New digs are the cat's pajamas
GREAT BARRINGTON -- The brand-new cat adoption center on Stockbridge Road, Purradise, is more than just a homeless shelter for felines.
Founded and managed by the Berkshire Humane Society, Purradise houses up to 15 homeless cats where residents can conveniently find their family's new feline friend.
The small building, which had served as a home and an office space, was renovated by volunteers with cats in mind.
Purradise features the Purradise Boutique, a small retail space that sells cat toys for people -- such as tote bags, books, knit dolls, finger puppets, address books, business card holders, greeting cards, book marks, note pads, clocks, pill boxes, kitty night lights and mobiles -- all with images of cats. There are also chocolates shaped like cats.
The new center falso boasts an enclosed sundeck -- The Sunshine Spa -- with cat towers, caves and scratch poles. Then there is the Purr Palace furnished with the Cloud Nine Condos, two- or three-level cat cages that allow the feline tenants plenty of room.
Miss Kitty's Cafe is the kitchen where the cat's meals are stored and prepared.
And the Matchmaking Nook is a small room with a love seat and chair where the cats and their prospective human adopters can get to know one another.
Anyone looking for a new feline friend is welcome, but those who are not in a position to bring home a new animal are welcome to come in, sit in the Sunshine Spa, and get a kitty fix.
Manager June Stewart said since the soft opening earlier this month, it has not been unusual for someone to stop by to ease their stress by relaxing with an affectionate feline.
"We think we're doing them a favor by petting them, but they do more for us," she said.
According to John Perreault, executive director of the Berkshire Humane Society, there are so many cats being housed in the Pittsfield shelter on West Housatonic Street, they were seeking more cat space and a way to increase their presence in southern Berkshire County.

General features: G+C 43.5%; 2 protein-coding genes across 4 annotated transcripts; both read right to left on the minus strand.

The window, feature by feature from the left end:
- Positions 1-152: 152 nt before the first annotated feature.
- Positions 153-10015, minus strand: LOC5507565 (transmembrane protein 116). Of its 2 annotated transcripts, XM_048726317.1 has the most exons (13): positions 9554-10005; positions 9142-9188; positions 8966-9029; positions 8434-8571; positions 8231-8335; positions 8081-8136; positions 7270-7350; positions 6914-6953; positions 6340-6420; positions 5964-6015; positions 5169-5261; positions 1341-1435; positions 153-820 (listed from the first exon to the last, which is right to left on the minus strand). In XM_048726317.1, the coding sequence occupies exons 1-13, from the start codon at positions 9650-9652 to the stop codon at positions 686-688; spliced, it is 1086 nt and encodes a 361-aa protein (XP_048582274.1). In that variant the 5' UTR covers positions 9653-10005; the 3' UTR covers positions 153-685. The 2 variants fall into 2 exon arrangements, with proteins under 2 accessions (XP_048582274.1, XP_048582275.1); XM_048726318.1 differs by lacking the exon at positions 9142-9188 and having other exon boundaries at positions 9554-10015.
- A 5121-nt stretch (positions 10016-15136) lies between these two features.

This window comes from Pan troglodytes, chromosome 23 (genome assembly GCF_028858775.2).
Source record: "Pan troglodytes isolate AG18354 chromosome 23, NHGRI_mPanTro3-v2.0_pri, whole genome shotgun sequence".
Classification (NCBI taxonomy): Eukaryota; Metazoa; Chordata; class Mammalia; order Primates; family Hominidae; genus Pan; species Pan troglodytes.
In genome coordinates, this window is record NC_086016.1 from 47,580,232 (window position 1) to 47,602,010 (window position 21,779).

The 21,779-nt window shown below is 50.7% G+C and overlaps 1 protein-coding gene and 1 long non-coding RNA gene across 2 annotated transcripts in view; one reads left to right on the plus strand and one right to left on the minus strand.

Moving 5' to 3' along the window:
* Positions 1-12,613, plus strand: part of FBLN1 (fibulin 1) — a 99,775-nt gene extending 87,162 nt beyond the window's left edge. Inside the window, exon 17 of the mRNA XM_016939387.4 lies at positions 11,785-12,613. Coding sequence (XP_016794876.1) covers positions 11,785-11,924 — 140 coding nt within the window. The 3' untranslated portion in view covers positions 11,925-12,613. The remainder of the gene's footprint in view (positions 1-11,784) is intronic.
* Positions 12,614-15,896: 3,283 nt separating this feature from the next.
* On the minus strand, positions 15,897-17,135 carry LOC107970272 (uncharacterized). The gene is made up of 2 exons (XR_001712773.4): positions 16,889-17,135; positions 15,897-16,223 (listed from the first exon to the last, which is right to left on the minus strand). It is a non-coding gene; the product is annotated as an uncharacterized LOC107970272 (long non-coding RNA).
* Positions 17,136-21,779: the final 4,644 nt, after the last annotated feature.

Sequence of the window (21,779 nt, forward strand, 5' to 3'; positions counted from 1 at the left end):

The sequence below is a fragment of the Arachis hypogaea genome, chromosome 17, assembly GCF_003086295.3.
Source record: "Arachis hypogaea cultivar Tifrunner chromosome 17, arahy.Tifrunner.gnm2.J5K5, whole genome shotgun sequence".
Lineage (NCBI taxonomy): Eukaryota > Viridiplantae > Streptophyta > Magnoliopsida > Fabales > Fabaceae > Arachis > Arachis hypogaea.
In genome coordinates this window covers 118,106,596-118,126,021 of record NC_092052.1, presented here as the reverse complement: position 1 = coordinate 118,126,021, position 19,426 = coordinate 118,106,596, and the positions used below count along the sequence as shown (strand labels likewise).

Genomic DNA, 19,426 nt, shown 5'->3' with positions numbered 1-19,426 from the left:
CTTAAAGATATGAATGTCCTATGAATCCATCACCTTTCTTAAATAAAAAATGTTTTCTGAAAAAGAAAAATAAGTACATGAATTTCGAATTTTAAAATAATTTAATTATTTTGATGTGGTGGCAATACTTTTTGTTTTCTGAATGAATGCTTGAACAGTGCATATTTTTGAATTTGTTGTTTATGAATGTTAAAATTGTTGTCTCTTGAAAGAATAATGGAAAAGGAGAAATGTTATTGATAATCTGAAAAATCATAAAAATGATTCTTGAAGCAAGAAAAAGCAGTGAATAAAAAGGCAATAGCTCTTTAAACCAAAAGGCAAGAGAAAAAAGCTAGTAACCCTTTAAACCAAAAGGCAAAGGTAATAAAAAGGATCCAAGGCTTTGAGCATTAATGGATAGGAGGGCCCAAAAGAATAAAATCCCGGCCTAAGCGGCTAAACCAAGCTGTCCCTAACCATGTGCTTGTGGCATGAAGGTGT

"It's all about adopting cats. And by having a physical presence there, it allows us to put more cats in more homes and increase our educational outreach," he said.
Perreault said the Pittsfield shelter gets, on average, from 60 to 80 homeless cats every month, and adopts out 55 to 60 cats per month. But even when it's slow, cats are rarely euthanized -- only in cases of extremely poor health or non-correctable aggressive behavior.
This week, there are about 80 cats in the Pittsfield shelter and 13 at Purradise in Great Barrington.
The cats that end up at Purradise are processed through the Pittsfield shelter first.
Stewart said the community has been "extremely welcoming," with people stopping by now and again with donations of cat toys, cat food and offers to volunteer there.
"It has been amazing," she said.
Plans for several fundraisers are nearing completion, according to Stefanie Samek, the marketing director for Purradise.
Coming up on May 23 is a grand opening, which will feature David Grover and his band, a "cat face-painter" and guided tours.
On June 13 at 11:30 a.m. will be a fashion show and brunch called Fashion for the Felines. Admission is $30.
And on Sept. 10 will be "A Night at the Kit Kat Club," in which Crissey Farm will be transformed into a cat night club, with cat-themed decor and entertainment.
"It's the kind of night out we want to have with our neighbors because we're all about saving cats," Samek said.
For more information, call (413) 447-7878, ext. 31.
To reach Scott Stafford: email@example.com or (413) 496-6241.
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